I consider the next two comic cons to be good runners up. There’s the New York Comic Con which is the second biggest money maker for the city. It usually lasts about four days – Sunday being the best day for bringing the kids. While it is not on scale as its west coast counterpart, it is certainly not worth missing if you’re in the area. Typically, it’s held in the Javits Center in midtown by the West Side Highway. The New York Comic Con is good because, really, it's where most of these writers work and it’s where you’ll see the most literary action. If you’re looking for the celebrity angle, go to the San Diego one. However, if you want to meet writers and artists, come to this one. It's held in October.

The third is the one held in Chicago. This one gets a mix of all of them. You get a lot of cult heroes that visit this one. The 2012 one will have Stan Lee, William Shatner and Bruce Campbell as part of their VIP experience. It is held in August.

Final Thoughts

Geeks around the world have had a hard time growing up. Do yourself and do them a favor, don’t hassle them about their going.

They’ve been cursed with knowing that they know what’s really cool and no one believes them. Comic Cons are where they can congregate and truly partake in their passions. There is so much to do and more than not, with even a week allocated to a con, there’s so little time.

Even if you plan meticulously, very few people can go through the rigorous physical endurance of being at a convention for days. I can take about three days before I’m physically exhausted and most of the time, I’ll stay home on the last day to rest for work. This is after three days of carrying a back pack of my geek made spoils and autographed graphic novels.

It takes a lot out of you.

I mentioned the three biggest comic conventions around – that does not mean there are not others. Only last month, I went to a small comic convention in Asbury Park. Among the guests were the cast of Kevin Smith’s Comic Book Men. It was a great time and a good excuse to get together with fellow enthusiasts to discuss where we think the industry is headed and why some writer took the direction he took with a specific character.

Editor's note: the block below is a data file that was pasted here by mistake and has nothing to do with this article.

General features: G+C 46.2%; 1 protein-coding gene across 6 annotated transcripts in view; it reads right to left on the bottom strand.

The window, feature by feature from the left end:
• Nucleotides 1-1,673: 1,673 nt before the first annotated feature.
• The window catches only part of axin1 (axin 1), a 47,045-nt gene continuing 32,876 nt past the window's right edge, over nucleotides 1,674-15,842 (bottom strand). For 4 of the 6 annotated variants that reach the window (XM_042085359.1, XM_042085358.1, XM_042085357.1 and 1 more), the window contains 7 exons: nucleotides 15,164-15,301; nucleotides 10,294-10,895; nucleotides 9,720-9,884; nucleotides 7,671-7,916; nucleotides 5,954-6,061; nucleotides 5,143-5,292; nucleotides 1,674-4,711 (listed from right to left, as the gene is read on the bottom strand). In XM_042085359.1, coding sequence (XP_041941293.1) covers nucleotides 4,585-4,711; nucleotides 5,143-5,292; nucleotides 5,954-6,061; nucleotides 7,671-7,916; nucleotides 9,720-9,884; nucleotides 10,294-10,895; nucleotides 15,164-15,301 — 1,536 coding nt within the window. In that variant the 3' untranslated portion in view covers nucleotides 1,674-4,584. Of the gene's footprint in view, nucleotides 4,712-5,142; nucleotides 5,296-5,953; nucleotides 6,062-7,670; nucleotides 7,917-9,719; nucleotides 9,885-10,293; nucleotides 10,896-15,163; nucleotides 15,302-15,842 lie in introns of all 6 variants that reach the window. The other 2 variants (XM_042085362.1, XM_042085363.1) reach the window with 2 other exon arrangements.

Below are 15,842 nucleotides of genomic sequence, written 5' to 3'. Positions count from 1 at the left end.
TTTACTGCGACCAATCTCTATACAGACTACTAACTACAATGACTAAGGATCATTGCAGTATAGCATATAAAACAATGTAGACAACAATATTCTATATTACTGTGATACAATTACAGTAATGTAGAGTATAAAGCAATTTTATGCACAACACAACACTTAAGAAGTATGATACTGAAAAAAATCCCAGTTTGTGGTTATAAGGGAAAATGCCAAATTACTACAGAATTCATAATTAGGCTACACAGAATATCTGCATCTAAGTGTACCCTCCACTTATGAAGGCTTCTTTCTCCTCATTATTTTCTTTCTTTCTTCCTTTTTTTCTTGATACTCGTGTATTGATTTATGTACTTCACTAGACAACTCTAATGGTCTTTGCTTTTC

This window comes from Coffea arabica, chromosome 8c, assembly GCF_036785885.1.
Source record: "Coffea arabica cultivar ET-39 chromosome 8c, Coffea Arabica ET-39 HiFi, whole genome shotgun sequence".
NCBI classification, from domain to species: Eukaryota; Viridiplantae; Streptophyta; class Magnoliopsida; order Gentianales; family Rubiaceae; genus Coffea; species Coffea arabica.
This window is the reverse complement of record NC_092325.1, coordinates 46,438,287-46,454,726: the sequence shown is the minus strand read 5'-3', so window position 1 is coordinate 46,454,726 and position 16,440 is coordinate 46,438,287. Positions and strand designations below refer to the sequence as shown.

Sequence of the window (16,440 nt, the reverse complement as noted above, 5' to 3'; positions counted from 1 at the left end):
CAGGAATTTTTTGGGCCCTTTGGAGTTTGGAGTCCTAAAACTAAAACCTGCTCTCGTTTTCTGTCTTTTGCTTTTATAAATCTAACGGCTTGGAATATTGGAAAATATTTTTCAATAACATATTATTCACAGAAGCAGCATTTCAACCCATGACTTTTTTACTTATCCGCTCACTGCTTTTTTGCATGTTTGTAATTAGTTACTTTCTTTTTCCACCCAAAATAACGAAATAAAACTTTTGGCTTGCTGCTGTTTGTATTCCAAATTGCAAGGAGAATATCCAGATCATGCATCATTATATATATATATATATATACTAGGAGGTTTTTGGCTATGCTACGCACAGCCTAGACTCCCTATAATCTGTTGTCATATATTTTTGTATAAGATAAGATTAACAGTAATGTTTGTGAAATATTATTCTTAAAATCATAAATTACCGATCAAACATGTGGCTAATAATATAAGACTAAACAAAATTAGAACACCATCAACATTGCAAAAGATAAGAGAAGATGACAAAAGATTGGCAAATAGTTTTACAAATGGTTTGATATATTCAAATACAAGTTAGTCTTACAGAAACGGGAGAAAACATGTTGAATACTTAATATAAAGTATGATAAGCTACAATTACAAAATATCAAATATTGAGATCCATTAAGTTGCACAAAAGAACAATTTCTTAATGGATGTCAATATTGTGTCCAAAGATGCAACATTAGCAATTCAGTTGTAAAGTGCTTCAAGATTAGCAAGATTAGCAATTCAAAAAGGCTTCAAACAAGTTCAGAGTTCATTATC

Good deals on comic books and merchandise, meeting experienced writers, meeting cast members of great TV shows, and meeting fans that are as passionate as you are about the medium – you can’t beat that.

As for me, I got some of the best writing advice from the 2010 New York Comic Con Fantasy writer’s panel which had (among them) Jim Butcher (The Dresden Files), Joe Abercrombie (The First Law Trilogy), and Brendan Sanderson (Wheel of Time). They helped me look at my writing differently and that, in itself, was worth the price of admission.

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    • lindacee profile image

      lindacee 5 years ago from Arizona

      I lived in San Diego and Comic-Con was/is a huge revenue generator for the city. However, I really had no idea what it was all about. Thanks for the explanation for those of us that exist outside the loop! :) Voted up and useful.

    • cperuzzi profile image
      Author

      Christopher Peruzzi 5 years ago from Freehold, NJ

      It really is a great experience. I'm glad your first was the SDCC.

    • KateWest profile image

      KateWest 5 years ago from Los Angeles, CA

      I attended my very first Comic-Con this year. As a newbie, here are some things that surprised me: It took MONTHS to get a ticket, getting a member id, getting up early to log on the website, not getting in, trying again during badge re-sale, etc. Then there's the hotel registration. Everyone talks about how big it is (I'm talking Nerd Mecca - SDCC) but you can' be prepared for how much there is to do and how much planning is involved. I like to be spontaneous in my travels and there really isn't room for that in San Diego. Also, I was only able to snag ONE ticket - and for Sunday only. So that severely limited my activities. I decided to forgo the panels (boy, they're not kidding about the horror lines for Hall H) since most of them will probably be broadcast on YouTube later and for my first time, I wanted to limit the lines. Well you can't avoid that. A line to pick up your badge, a line to get in, a line to buy t-shirts, etc. All that said and done, however, it was worth every minute to me. It's amazing and magic and even though I just wandered the convention floor, I felt I had a full experience, ran into some crazy fascinating people and resolved to try and go again next year. I'm no fan girl, but I do dabble. :)

    • cperuzzi profile image
      Author

      Christopher Peruzzi 5 years ago from Freehold, NJ

      Kirkman has brought a lot of attention with not only comics but zombie fans. It's writing and fandom like that that make a convention worth going to.

      Another good title he put out is his Invincible line. It's worth a read if you can find them.

    • Patty Kenyon profile image

      Patty Kenyon 5 years ago from Ledyard, Connecticut

      Interesting information!!! I used to collect comic books when I was younger...Archie, Batman, Spiderman...etc. I think that with shows like the Walking Dead, might help to lure some of this generation into the world of comics and Anime seems to draw more in each day. Perhaps in the future, going to conventions, won't be considered a "geek" type of thing.